The estimation of 6-h snowfall is still a work in progress. Favorable results were obtained in this study, mainly with the Campbell sensor using the 5-min snowfall algorithm. The Campbell sensor has a finer data resolution, which allows more accurate estimates of 6-h snowfall than with the Judd sensor. The coarser Judd resolution caused more false reports than the Campbell sensor; however, some of these were removed by using a higher degree of data smoothing as well as using the 60-min snowfall algorithm. Future work must include standardization of site installation as well as stating clear guidelines for choosing site locations. Verification of compaction routines used in this study should also be investigated. The use of ultrasonic snow depth sensors provides useful information about snow accumulation, settling, and melting patterns that can add a much needed constant to snow measurements across the United States.

Acknowledgments

The authors would like to acknowledge the CIRA Cooperative Agreement funding source NA17RJ1228 Amendment 19 through NOAA/NWS for this project. We would also like to thank all the NWS Forecast Offices that helped in installing equipment and collecting data. In addition we would also like to acknowledge all of the volunteer observers that also installed equipment and collected data: Randy Borys and associates of Storm Peaks Laboratory at the Steamboat Springs Ski Area; Randy Osterhuber and associates of Sierra Snow Laboratory in Soda Springs, California; Dave Lesher of Davis, West Virginia; Carol Sullivan of Stove Prairie, Colorado; and Scott McKim, Adrianna Beltran, Jason Huitt, and Jason Furtado of the Fort Collins, Colorado, weather station. This study would not have been possible without the cooperation of all of these sites, and their help and hard work is greatly appreciated. In addition to all the observers to this study, we would also like to acknowledge Julian Turner for all of the Web development help he provided in order for our observers to enter data via a Web site.

REFERENCES

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Fig. 1.
Fig. 1.

Diagram showing the 22° cone utilized by the ultrasonic sensors (Judd 2005).

Citation: Journal of Atmospheric and Oceanic Technology 25, 5; 10.1175/2007JTECHA947.1

Fig. 2.
Fig. 2.

Judd Communications depth sensor (Judd 2005).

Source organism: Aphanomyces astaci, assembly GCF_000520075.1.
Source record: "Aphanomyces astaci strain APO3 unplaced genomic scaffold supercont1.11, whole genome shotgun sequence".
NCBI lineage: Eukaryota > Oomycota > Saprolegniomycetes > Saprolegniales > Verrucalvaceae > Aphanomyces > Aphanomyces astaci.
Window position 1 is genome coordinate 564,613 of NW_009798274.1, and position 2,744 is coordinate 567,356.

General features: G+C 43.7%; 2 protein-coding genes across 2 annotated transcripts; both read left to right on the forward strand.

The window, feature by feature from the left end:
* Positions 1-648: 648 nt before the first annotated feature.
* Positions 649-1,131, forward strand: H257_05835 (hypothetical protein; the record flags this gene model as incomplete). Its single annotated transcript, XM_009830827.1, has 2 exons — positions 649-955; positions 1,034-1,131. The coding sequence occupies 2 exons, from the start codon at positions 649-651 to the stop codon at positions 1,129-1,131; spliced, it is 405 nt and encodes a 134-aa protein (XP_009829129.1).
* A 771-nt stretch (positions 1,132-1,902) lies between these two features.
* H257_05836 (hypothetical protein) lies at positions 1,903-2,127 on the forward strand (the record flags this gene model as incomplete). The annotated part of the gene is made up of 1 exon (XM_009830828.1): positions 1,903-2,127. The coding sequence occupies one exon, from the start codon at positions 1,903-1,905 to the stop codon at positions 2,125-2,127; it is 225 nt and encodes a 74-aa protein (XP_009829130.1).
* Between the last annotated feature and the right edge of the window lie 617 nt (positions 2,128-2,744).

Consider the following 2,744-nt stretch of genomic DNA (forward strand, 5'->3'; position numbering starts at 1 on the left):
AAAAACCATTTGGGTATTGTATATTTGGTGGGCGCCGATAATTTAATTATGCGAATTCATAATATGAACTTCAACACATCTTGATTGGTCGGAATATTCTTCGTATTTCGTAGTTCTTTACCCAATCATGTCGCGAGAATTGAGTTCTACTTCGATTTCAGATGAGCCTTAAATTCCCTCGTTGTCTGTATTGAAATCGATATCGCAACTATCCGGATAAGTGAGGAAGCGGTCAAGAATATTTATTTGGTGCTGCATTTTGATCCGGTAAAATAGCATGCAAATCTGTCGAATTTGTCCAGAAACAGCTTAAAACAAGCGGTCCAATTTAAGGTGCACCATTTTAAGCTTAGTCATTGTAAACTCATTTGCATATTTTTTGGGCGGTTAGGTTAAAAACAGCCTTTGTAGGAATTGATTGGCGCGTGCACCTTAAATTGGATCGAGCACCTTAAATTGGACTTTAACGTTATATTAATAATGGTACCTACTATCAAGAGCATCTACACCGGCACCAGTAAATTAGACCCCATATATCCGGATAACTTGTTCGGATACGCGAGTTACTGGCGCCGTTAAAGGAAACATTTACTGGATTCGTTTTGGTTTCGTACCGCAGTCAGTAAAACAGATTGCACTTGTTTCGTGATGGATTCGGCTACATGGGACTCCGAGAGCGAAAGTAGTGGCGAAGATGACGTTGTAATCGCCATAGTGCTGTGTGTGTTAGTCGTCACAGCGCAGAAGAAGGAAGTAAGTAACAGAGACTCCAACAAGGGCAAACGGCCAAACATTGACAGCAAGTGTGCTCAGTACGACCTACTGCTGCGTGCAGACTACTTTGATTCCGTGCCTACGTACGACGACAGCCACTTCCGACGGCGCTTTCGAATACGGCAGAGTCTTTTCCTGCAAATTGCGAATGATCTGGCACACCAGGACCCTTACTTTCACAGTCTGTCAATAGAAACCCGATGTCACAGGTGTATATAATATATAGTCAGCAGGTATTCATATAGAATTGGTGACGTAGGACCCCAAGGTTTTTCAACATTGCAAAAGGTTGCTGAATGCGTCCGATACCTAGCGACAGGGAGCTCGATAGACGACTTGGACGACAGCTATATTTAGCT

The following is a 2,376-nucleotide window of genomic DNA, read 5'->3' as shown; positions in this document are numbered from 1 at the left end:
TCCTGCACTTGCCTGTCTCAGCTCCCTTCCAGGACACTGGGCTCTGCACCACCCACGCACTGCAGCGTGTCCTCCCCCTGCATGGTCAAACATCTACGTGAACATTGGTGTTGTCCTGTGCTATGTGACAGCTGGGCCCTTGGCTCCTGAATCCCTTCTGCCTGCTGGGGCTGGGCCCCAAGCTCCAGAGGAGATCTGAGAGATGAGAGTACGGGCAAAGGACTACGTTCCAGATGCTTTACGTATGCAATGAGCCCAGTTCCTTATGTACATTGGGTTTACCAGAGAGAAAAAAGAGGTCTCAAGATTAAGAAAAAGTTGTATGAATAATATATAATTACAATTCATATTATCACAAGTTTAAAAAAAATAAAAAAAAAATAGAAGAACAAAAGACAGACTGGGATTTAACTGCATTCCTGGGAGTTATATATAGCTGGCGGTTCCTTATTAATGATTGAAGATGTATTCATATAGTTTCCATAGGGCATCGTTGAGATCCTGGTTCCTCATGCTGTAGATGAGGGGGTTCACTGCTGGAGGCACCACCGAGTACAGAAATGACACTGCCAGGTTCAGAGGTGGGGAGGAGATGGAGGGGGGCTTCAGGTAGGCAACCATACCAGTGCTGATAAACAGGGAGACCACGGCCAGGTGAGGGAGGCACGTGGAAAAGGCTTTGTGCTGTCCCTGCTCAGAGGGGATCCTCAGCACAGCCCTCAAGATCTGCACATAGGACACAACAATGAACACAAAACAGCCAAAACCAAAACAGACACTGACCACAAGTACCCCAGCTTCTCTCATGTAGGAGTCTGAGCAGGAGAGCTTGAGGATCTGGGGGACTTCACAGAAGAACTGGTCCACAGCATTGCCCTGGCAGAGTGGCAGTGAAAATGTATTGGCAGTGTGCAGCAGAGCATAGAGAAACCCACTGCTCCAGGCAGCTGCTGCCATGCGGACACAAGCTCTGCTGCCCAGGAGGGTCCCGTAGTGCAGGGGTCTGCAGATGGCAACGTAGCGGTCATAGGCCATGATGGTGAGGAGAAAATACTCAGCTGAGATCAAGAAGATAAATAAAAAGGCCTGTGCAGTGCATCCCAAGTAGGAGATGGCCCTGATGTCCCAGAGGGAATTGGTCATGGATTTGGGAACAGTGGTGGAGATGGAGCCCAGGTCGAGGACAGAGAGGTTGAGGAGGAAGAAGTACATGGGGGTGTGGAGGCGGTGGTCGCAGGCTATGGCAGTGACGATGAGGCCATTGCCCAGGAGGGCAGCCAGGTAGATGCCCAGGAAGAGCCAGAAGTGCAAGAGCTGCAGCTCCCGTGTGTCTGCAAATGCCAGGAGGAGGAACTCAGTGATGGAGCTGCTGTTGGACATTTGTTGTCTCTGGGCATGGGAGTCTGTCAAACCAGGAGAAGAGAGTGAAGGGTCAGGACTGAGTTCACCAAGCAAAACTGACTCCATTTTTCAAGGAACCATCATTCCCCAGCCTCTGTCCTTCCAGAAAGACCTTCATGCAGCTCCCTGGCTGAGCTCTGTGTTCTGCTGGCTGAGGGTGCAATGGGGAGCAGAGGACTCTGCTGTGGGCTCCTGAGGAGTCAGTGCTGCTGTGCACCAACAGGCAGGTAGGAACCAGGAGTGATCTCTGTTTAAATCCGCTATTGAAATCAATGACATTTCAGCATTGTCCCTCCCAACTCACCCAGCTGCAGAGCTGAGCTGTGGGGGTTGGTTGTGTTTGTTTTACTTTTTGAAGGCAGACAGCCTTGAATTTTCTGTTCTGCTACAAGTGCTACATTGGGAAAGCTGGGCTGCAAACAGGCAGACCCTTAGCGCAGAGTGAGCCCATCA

Citation: Journal of Atmospheric and Oceanic Technology 25, 5; 10.1175/2007JTECHA947.1

Fig. 3.
Fig. 3.

Campbell Scientific SR-50 sensor (Campbell Scientific, Inc. 2005).

Citation: Journal of Atmospheric and Oceanic Technology 25, 5; 10.1175/2007JTECHA947.1

Fig. 4.
Fig. 4.

Station locations for USDS study.

Citation: Journal of Atmospheric and Oceanic Technology 25, 5; 10.1175/2007JTECHA947.1

Fig. 5.
Fig. 5.

Site photos: (a) Buffalo, NY; (b) Cheyenne, WY; and (c) Davis, WV.

Citation: Journal of Atmospheric and Oceanic Technology 25, 5; 10.1175/2007JTECHA947.1

Fig. 6.
Fig. 6.

Marquette, MI, example of raw sensor data (top) showing erroneous data points and (bottom) demonstrating normal variation.

Citation: Journal of Atmospheric and Oceanic Technology 25, 5; 10.1175/2007JTECHA947.1

Fig. 7.
Fig. 7.

Buffalo, NY, manual depth at sensors plotted with automated data for the (top) Judd and (bottom) Campbell sensors for the snow season 2004/05.

Citation: Journal of Atmospheric and Oceanic Technology 25, 5; 10.1175/2007JTECHA947.1

Fig. 8.
Fig. 8.

Buffalo total snow depth plotted with automated data for the (top) Judd and (bottom) Campbell sensors for the snow season 2004/05.

Citation: Journal of Atmospheric and Oceanic Technology 25, 5; 10.1175/2007JTECHA947.1

Fig. 9.
Fig. 9.

Comparison of MAE between automated and manual total snow depth during periods where snowfall is present and snowfall is not.

Citation: Journal of Atmospheric and Oceanic Technology 25, 5; 10.1175/2007JTECHA947.1

Fig. 10.
Fig. 10.

Buffalo cumulative 5-min snowfall algorithm results for (top) Judd and (bottom) Campbell sensors using both 1-h (1HRMA) and 3-h (3HRMA) moving averages.

Citation: Journal of Atmospheric and Oceanic Technology 25, 5; 10.1175/2007JTECHA947.1

Fig. 11.
Fig. 11.

Commission errors for the 5-min snowfall algorithm for both sensors using 1-h (1HRMA) and 3-h (3HRMA) moving averages.

Citation: Journal of Atmospheric and Oceanic Technology 25, 5; 10.1175/2007JTECHA947.1

Fig. 12.
Fig. 12.

Buffalo cumulative 60-min snowfall algorithm results for (top) Judd and (bottom) Campbell sensors using both 1-h (1HRMA) and 3-h (3HRMA) moving averages.

Citation: Journal of Atmospheric and Oceanic Technology 25, 5; 10.1175/2007JTECHA947.1

Fig. 13.
Fig. 13.

Commission errors for the 60-min snowfall algorithm for both sensors using 1-h (1HRMA) and 3-h (3HRMA) moving averages.

Citation: Journal of Atmospheric and Oceanic Technology 25, 5; 10.1175/2007JTECHA947.1

Fig. 14.
Fig. 14.

Omission errors for (top) Judd and (bottom) Campbell algorithms (both 5- and 60-min algorithms using 1- and 3-h moving averages) by site.

Citation: Journal of Atmospheric and Oceanic Technology 25, 5; 10.1175/2007JTECHA947.1

Fig. 15.
Fig. 15.

Number of occurrences of snowfall in each incremental snow depth range for the manual snowfall and both Judd and Campbell predicted snowfall from Marquette, MI.

Citation: Journal of Atmospheric and Oceanic Technology 25, 5; 10.1175/2007JTECHA947.1

Table 1.

Sensor inventory by site.

Table 1.
Table 2.

Percentage of data spikes for the entire season and those occurring during snow events.

Table 2.
Table 3.

Summary statistics for sensor and manual depth below sensor comparison. Statistics were performed for both 1- and 3-h moving averages (1HRMA and 3HRMA, respectively) and include average difference in depth (AD), std dev of AD, number of observations (N), MAE, and RMSE standardized by average snow depth (RMSE/AVSD).

Table 3.
Table 4.

As in Table 3, but for summary statistics for sensor and manual total depth of snow comparison.

Table 4.
Table 5.

Summary statistics for the 5-min (5MSA) and 60-min (60MSA) snowfall algorithms using both 1-h (1HRMA) and 3-h (3HRMA) moving averages. The statistics include percent difference in seasonal snowfall, Nash–Sutcliffe R-squared (NS R2), and MAE.

Table 5.